LOS ANGELES: March for right to drive

State law bars undocumented immigrant workers from getting a driver’s license, but hundreds of immigrant workers marched 50 miles from Claremont to Los Angeles to demand the legal right to drive a car. Organized by the Pomona-based Latino Roundtable, the “Pilgrimage for Human Rights” began Dec. 4, passed through 27 cities, and ended Dec. 7 with a rally at the Federal Building here.

Pedro Tobar, 23, a factory worker in Ontario, joined the march as it approached L.A. “They’ve taken my car away three times in the last year,” he said. Tobar commutes to Santa Ana after dropping his three children off at school. “We need licenses. Not to do bad things. We need to get to work, take our kids to school. If we don’t work, we don’t eat.”

Latino Roundtable President Jose Calderon estimated that 1,000 people participated in the march over the four days. “At a time when there’s an economic downturn, the immigrants are always blamed,” he said. “But we know immigrants contribute more than they take out. Studies show it.”

NEW YORK: ‘Save money – don’t privatize’

Hundreds of building trades and municipal worker union members lined up outside City Hall, Dec. 8, to testify before the City Council Committee on Contracts. The City Council is considering expanding the use of private outside contractors – privatization – to do the work of Board of Education workers. The board’s workers say that not only will privatization result in more layoffs, but will cost taxpayers more money, to boot.

Veteran steamfitter Joseph McManus, member of Steamfitters Local 638, told the World, “Privatization is not the answer.” For example, McManus explained, “We work around the clock, including weekends, for the same benefits. When a contractor does the same job, they always run over in-house costs.”

A South Carolina-based company, Gordian Group, manages maintenance work for the School Board and charges a 13 percent fee. The industry standard is 3 percent, another example of taxpayers getting gouged.

According to the Civil Service Coalition of Building Trades and Municipal Unions, the Board of Education plans to reduce work performed by city workers from the current 64 percent to 14 percent.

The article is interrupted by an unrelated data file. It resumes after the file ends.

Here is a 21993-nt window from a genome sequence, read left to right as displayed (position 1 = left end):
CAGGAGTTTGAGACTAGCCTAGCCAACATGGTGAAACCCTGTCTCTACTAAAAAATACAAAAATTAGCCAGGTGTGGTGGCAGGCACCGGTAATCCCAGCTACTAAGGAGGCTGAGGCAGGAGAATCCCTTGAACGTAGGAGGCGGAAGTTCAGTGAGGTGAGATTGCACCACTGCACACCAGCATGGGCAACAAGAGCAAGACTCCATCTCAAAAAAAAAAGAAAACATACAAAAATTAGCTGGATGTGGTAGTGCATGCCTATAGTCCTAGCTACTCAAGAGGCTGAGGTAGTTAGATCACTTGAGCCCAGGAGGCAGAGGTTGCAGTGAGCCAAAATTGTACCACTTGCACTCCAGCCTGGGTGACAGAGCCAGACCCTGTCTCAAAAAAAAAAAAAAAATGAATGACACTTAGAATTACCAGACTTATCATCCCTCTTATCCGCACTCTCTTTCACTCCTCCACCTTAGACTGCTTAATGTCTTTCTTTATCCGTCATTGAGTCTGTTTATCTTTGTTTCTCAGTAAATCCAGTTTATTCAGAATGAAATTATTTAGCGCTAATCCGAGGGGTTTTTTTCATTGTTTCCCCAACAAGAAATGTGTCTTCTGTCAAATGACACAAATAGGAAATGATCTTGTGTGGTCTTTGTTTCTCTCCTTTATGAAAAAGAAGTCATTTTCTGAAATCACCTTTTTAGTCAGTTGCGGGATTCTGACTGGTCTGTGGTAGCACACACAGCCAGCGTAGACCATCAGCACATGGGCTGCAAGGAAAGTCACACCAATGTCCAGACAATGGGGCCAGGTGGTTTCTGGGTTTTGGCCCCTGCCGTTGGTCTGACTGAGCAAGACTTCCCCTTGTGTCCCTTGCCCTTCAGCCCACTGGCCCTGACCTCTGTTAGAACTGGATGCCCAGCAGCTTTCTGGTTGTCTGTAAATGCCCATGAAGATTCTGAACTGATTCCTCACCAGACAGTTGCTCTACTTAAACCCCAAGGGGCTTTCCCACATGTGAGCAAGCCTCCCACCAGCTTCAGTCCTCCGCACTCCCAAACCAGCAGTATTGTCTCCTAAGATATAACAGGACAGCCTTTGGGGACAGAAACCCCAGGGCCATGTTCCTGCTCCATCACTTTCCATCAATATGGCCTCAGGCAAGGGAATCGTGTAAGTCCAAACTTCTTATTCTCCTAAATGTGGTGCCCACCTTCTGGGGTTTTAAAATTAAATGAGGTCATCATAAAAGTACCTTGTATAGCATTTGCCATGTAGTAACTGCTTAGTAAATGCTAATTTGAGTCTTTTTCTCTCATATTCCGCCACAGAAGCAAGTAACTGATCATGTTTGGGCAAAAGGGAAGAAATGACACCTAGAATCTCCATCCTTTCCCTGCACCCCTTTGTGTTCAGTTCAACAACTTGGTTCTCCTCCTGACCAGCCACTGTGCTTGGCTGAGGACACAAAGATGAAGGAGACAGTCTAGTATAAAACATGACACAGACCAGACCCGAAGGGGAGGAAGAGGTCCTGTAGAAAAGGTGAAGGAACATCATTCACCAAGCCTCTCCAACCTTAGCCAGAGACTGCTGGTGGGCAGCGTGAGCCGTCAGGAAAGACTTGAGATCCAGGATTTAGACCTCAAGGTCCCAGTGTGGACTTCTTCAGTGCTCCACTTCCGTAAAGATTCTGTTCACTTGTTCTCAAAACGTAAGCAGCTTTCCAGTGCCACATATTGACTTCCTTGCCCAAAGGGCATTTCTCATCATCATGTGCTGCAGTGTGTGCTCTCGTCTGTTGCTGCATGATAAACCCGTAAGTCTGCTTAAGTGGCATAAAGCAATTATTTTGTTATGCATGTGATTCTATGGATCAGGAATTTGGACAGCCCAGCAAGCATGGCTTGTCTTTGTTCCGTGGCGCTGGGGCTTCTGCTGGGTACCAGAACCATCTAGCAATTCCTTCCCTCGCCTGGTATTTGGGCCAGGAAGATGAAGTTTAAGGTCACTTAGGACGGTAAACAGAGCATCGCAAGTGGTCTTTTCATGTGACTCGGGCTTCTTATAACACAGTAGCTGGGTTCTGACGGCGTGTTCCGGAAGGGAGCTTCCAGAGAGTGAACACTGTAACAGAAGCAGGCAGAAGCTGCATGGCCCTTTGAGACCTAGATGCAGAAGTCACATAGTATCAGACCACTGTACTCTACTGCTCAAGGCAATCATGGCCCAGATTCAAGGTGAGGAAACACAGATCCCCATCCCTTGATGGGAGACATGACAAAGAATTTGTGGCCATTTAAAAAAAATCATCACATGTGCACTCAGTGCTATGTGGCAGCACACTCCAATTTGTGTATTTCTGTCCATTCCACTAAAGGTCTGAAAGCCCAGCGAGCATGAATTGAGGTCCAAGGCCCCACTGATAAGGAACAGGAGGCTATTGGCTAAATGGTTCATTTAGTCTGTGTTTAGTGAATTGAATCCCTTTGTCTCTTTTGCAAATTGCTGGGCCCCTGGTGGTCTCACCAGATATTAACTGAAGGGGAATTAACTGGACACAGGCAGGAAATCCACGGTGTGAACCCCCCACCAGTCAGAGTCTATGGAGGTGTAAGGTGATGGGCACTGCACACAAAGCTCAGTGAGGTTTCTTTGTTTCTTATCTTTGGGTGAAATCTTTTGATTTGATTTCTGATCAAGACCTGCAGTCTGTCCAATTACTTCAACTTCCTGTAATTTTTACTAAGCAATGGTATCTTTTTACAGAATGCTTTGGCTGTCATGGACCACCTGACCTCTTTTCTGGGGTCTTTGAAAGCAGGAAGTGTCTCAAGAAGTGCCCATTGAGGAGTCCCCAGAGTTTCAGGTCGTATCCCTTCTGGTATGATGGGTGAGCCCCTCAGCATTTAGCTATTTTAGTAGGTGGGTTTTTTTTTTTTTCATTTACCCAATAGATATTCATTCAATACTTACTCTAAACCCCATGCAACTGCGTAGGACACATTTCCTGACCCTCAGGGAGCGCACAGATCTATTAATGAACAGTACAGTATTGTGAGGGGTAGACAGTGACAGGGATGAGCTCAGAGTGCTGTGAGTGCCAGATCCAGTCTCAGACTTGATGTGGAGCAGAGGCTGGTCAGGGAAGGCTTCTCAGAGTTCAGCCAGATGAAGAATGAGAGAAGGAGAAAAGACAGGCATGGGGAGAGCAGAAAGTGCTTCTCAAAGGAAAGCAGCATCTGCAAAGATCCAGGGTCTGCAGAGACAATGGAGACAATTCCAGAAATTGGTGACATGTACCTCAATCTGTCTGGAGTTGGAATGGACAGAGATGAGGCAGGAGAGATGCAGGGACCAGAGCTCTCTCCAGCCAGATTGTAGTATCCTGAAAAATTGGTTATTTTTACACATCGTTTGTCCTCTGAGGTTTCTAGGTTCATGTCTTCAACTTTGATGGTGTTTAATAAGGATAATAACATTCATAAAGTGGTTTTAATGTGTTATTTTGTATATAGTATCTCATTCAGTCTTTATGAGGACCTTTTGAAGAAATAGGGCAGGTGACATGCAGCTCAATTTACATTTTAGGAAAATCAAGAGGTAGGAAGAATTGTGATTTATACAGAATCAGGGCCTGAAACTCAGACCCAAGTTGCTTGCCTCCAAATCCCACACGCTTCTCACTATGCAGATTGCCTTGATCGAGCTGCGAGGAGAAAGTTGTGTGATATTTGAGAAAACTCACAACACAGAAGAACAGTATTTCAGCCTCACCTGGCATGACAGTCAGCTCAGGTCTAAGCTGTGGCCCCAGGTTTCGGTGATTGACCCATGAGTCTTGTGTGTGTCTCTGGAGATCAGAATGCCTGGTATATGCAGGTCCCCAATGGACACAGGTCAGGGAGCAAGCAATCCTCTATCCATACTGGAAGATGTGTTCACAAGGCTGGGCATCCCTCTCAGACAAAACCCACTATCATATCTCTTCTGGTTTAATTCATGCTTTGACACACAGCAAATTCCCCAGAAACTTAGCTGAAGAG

MEDIA, Pa.: DNA frees man from Death Row

Nicholas Yarris spent 21 of his 42 years under the threat of execution for the 1981 rape and murder of Linda Mae Craig. Last week DNA testing proved that Pennsylvania prosecuted the wrong man and Craig’s murderer is still free.

Yarris is the 10th person in 2003 and, since 1973, the 112th person to be found to be found innocent of murder charges carrying the death penalty.

Jeff Garis, executive director of the Pennsylvania Abolitionists United Against the Death Penalty, renewed calls to Gov. Ed Rendell to declare a moratorium on the death penalty in the state. Rendell supports the death penalty. “Millions in tax dollars have been wasted on these cases,” Garis said. “All the while the real killers have escaped justice. Let no one say this exoneration is irrefutable evidence that the ‘system works’; this exoneration is irrefutable evidence that immediate moratorium on executions and system-wide investigation is essential for ensuring justice in our justice system.”

Meanwhile Texas plans to execute three more people during the week of Dec. 8, bringing that state’s total to 27 for 2003.

NATIONAL: MoveOn.org house parties

Use of the Internet to spread the truth about the Bush war on Iraq reached a new benchmark Dec. 7 as an estimated 50,000 people gathered in 2,200 homes from Alaska to Florida to watch the video, “Uncovered: The Whole Truth About the Iraqi War,” by Robert Greenwald. The event was organized by the Internet web site, MoveOn.org, which claims over 300,000 subscribers.

About 40 people attended the video showing at Ann Smith’s house in the Faircrest Heights community near Los Angeles. “When MoveOn decided to organize the house parties,” said hostess Smith, owner of the New School of Cooking, “I thought, ‘Why not?’ I made a promise to myself to work politically this year, because this is the year that counts. There is an element of preaching to the choir, but this is a choir that needs to sing a little louder. After seeing the film, a lot of people felt they had a responsibility to get more involved. I’ve never had a party where I liked so many people.”

National Clips are compiled by Denise Winebrenner Edwards
(dwinebr696@aol.com).

Gabe Falsetta and Julia Lutsky contributed to this week’s clips.

Correction: Last week’s clips erroneously reported that a rally took place in Sacramento on Dec. 3 to protest Gov. Schwarzenegger’s cuts in programs serving the developmentally disabled. In fact, the event took place on Dec. 10.

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